Fri. Aug 23rd, 2019

What Are Viruses? What Do They Do?

3 min read

Viruses are microscopic organisms that are present everywhere on earth. They can infect humans, animals, plants, fungi, and even bacteria. Sometimes a virus can cause deadly diseases resulting in the death of the organism.

Other viral infections do not trigger any noticeable reactions. Viruses have different effects on different organisms.

Viruses differ in complexity. They comprise of genetic material, RNA or DNA which are surrounded by a coat of protein, lipid (fat), or glycoprotein. They cannot replicate without a host hence can be classified as parasitic.

Viruses are considered to be the most abundant biological entity on the planet. They exist in a form known as virions, before entering a cell.

Viruses exist in different shapes and sizes and are categorized based on their shapes. Some of the common shapes of viruses are helical, envelope, and icosahedral or near-spherical viruses.

Sources of Virus:

Viruses are difficult to trace through time as do not leave fossil remains. Molecular techniques are followed to compare the DNA and RNA of viruses and learn more about where they come from. Read the oncology journal for information on tumors.

Three competing theories that try to explain the origin of viruses.

  • Virus-First Hypothesis: Viruses had evolved from complex molecules of nucleic acid and proteins before or at the same time as the first cells appeared on the planet, billions of years ago.
  • Regressive, or Reduction Hypothesis: Viruses first existed as independent organisms that later became parasites. With time, they shed genes that did not allow them to parasitize, and they became completely dependent on the cells they inhabit.
  • Progressive, or Escape Hypothesis: Viruses have evolved from sections of DNA or RNA that broke free from the genes of larger organisms. They became capable of being independent and move between cells in this way.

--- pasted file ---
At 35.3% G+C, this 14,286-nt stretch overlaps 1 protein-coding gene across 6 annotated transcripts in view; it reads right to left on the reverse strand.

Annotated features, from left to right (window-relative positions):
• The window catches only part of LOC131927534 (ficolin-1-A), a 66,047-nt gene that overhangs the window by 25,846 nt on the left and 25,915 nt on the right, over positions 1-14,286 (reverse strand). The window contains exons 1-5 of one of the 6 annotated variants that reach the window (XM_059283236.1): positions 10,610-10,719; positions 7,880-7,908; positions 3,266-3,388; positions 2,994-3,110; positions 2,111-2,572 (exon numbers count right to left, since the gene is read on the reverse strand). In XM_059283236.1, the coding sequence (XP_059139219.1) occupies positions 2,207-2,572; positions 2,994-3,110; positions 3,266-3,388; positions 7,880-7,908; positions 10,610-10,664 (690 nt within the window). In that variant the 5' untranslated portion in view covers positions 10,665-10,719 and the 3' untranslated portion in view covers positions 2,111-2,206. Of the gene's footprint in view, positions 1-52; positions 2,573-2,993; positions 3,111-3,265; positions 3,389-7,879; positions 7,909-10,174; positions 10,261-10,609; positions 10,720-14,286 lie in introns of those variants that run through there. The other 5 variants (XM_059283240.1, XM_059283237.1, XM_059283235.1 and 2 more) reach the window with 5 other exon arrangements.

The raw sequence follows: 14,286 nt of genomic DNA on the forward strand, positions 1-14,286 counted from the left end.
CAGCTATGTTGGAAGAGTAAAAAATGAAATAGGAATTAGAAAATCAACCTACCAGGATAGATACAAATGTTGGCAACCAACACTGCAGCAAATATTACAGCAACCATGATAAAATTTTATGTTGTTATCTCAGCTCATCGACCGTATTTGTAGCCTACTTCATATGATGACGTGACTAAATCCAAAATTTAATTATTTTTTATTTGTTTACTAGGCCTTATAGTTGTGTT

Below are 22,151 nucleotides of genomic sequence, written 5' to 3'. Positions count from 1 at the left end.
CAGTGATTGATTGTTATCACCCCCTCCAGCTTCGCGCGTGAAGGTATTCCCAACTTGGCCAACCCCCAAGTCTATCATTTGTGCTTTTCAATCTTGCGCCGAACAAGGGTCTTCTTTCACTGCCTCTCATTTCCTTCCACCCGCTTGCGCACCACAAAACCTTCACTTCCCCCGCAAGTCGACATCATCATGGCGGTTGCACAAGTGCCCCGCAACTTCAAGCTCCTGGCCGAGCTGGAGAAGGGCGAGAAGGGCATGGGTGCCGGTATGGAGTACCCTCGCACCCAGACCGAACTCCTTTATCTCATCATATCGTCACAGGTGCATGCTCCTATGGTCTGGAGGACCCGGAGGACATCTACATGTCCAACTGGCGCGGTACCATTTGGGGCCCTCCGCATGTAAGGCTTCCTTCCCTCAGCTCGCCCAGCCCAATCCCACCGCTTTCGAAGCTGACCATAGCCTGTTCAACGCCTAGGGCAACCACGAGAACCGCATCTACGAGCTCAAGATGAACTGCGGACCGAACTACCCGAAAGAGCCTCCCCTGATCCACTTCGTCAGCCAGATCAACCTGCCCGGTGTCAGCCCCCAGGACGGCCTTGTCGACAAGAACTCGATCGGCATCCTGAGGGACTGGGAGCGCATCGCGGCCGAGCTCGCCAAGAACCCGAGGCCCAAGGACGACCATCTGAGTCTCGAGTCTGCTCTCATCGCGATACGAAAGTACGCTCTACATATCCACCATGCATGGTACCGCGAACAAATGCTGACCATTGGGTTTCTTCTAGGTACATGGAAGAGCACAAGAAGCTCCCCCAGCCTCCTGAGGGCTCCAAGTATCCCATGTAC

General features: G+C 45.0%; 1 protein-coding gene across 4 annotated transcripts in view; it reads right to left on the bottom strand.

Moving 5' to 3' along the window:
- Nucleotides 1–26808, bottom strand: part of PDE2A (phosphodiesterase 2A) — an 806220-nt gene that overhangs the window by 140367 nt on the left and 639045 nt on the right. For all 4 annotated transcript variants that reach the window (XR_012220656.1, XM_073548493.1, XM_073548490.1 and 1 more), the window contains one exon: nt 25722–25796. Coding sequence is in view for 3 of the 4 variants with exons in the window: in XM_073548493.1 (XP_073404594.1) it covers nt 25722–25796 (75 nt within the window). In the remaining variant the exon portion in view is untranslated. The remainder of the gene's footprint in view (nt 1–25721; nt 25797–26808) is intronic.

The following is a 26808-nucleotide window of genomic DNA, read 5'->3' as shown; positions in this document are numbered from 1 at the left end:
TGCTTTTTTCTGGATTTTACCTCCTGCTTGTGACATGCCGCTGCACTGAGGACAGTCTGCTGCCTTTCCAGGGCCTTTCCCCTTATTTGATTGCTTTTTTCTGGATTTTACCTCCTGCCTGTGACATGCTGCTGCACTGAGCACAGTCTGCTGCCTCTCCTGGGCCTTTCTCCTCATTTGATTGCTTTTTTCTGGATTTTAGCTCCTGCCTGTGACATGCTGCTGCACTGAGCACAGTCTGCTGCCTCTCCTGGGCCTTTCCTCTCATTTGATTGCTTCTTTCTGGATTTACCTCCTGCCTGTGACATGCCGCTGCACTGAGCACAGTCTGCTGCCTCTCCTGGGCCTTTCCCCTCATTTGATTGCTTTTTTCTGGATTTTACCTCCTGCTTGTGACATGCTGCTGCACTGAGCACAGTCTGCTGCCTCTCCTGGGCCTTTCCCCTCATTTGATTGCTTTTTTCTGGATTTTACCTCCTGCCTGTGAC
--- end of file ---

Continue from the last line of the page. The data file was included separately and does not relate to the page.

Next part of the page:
Diseases caused by Viruses:

  • Hepatitis
  • Smallpox
  • Common cold and different types of flu
  • Measles, mumps, rubella, chicken pox, and shingles
  • Polio
  • herpes and cold sores
  • Severe acute respiratory syndrome (SARS)
  • rabies
  • Ebola and Hanta fever
  • HIV, the virus that causes AIDS
  • Dengue fever, Zika, and Epstein-Barr
  • Some viruses, like the human papillomavirus (HPV), may lead to cancer.

How Are Viruses Transmitted?

A virus exists only to reproduce, and when it reproduces, its offspring spreads to new cells and hosts. The ability of a virus to spread depends on what it is made of. Viruses transmit from person to person, and from mother to its fetus during pregnancy or delivery.

They can also spread through:

  • Touch
  • Exchanges of saliva
  • Sexual contact
  • Coughing, or sneezing
  • Insects that carry viruses from one person to another
  • Contaminated food or water

Some viruses tend to live on an object for some time, so if a person touches something with the virus on their hands, the next person who touches the same object can pick that virus up.

This object is known as a fomite. The virus starts to affect the host as it replicates in the body. After a period generally known as the incubation period, symptoms might begin to show.

Types of Viruses

There are various types of viruses that have different effects on humans and other organisms and cause diseases or illnesses.

  • Some of the common types of viruses are:
  • Cold viruses
  • Flu viruses
  • Hepatitis viruses
  • Stomach and intestinal viruses
  • Other Human viruses. You can read more in the virology journal.

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